DONETSK, Ukraine -- Investigators on Sunday began winching large pieces of wreckage from the Malaysia Airlines passenger jet shot down over Ukraine last summer onto trucks to transport them back to the Netherlands, the Dutch Safety Board announced in The Hague.
The Dutch investigators said that they could not predict how long the operation would last, but that it would take at least several days.
Ever since Flight 17 was shot down in July en route from Amsterdam to Kuala Lumpur, Malaysia, killing all 298 people on board, fighting in the area has interrupted attempts to study the wreckage.
But the race against time has become more pressing as investigators try to finish their work before winter sets in and snow blankets the area.
The current plan is to collect as much wreckage as possible near the crash site, then take it to an airport in the eastern city of Kharkiv for a flight back to the Netherlands, the statement said.
The safety board plans to reconstruct a section of the aircraft as part of its investigation.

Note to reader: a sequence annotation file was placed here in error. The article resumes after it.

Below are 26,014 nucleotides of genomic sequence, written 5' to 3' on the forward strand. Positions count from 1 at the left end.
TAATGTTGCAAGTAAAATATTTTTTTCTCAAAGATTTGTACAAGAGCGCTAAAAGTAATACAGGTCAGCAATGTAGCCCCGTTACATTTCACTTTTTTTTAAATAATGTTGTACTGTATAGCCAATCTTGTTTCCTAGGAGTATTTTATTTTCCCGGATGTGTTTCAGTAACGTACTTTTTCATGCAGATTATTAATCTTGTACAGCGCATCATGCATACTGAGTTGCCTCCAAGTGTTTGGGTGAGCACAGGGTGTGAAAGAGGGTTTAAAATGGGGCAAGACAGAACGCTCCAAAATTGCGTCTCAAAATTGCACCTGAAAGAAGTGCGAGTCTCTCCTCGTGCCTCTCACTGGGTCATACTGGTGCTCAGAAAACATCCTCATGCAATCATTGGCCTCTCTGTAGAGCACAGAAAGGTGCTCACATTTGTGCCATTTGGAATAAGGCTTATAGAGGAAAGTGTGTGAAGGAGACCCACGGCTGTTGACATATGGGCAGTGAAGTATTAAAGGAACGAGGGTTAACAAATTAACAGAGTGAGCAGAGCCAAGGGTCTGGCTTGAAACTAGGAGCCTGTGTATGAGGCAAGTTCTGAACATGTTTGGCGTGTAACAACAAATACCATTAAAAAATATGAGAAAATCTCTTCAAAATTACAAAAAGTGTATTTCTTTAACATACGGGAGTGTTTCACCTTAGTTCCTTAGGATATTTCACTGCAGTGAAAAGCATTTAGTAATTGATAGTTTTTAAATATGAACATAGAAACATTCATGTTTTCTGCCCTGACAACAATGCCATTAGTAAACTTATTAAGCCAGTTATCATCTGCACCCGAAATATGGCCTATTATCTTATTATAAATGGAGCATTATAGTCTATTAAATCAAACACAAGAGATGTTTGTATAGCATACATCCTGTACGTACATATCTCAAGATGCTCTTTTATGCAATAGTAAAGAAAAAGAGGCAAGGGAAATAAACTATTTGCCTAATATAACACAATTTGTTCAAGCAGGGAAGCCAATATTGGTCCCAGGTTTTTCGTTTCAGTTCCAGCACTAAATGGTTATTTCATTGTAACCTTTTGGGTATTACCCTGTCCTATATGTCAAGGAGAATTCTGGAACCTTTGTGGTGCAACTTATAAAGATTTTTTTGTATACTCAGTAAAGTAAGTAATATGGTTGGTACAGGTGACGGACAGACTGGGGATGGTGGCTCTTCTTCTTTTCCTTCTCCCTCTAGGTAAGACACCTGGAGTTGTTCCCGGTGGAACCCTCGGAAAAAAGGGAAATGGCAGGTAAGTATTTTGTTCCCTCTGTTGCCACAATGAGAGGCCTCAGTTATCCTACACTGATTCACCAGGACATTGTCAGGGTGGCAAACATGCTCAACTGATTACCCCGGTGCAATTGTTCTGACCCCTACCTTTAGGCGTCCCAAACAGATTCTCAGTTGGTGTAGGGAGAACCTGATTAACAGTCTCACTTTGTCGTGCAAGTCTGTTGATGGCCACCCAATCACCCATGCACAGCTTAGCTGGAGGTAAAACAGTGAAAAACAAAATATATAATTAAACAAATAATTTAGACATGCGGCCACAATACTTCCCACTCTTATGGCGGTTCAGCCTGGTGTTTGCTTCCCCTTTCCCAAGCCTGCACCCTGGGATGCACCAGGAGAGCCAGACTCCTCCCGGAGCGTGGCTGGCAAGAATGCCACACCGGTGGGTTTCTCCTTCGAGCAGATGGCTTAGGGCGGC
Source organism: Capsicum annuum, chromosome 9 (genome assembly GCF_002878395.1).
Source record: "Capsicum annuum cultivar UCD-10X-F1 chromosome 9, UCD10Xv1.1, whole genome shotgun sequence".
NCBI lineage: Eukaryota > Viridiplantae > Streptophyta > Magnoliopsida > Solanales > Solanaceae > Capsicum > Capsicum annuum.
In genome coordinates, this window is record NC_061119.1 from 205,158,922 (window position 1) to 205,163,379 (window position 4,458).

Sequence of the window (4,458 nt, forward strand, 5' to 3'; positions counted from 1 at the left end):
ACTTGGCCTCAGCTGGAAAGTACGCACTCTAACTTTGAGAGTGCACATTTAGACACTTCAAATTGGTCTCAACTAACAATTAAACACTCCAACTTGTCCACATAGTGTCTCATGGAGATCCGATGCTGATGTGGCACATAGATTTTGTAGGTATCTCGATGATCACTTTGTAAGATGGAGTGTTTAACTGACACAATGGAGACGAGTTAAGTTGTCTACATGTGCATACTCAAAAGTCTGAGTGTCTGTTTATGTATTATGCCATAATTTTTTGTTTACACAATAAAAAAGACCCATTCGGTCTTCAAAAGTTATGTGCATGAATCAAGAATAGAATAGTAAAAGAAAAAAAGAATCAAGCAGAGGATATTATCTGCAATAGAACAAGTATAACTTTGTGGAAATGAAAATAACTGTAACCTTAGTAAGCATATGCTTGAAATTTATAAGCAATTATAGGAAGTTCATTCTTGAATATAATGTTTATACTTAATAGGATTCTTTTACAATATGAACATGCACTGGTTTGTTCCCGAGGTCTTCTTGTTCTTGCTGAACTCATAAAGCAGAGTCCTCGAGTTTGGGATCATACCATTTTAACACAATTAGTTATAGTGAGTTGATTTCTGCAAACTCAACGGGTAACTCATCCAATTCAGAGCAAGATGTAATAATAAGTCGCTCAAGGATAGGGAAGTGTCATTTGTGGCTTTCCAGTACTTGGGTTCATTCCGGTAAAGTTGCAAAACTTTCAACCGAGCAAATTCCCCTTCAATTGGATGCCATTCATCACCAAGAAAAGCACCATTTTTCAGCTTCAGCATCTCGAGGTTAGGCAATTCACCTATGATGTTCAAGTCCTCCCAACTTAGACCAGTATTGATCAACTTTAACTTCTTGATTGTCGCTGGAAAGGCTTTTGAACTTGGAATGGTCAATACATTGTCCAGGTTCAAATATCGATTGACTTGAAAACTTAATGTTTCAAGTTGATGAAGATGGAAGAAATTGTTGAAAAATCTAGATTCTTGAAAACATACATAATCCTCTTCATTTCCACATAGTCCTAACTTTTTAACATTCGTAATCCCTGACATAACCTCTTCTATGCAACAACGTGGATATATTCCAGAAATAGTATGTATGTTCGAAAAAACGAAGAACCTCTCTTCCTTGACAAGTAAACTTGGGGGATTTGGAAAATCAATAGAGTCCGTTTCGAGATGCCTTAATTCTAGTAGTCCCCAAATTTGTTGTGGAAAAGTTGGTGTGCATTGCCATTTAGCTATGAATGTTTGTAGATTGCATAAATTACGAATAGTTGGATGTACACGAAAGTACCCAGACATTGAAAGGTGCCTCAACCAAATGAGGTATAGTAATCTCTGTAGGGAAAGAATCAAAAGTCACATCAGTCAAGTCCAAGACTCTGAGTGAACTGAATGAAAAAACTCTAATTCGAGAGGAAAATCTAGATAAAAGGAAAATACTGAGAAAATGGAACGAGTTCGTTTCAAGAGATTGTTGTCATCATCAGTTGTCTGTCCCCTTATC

Investigators were working with observers from the Organization for Security and Cooperation in Europe as well as representatives of the self-proclaimed Donetsk People’s Republic, which controls many of the fields and villages where debris landed.
In the meantime, the accusations and counteraccusations continue over who shot down the plane.
The general explanation in the West is that separatists wielding a Russian-supplied surface-to-air missile brought down the Boeing 777, mistaking it for one of the Ukrainian military aircraft they had shot down in previous weeks.
The rebels deny any role in the downing, and Moscow has long said that it does not arm the separatists.
Two Russian state television stations broadcast a video over the weekend that they said proved Russia’s claim that a Ukrainian fighter plane had fired the deadly projectile that brought the plane down.
Some Russian bloggers denounced the video as a crude fake.
The preliminary report by Dutch investigators released in September said that the plane had been peppered with “high-energy objects,” but it did not assign blame.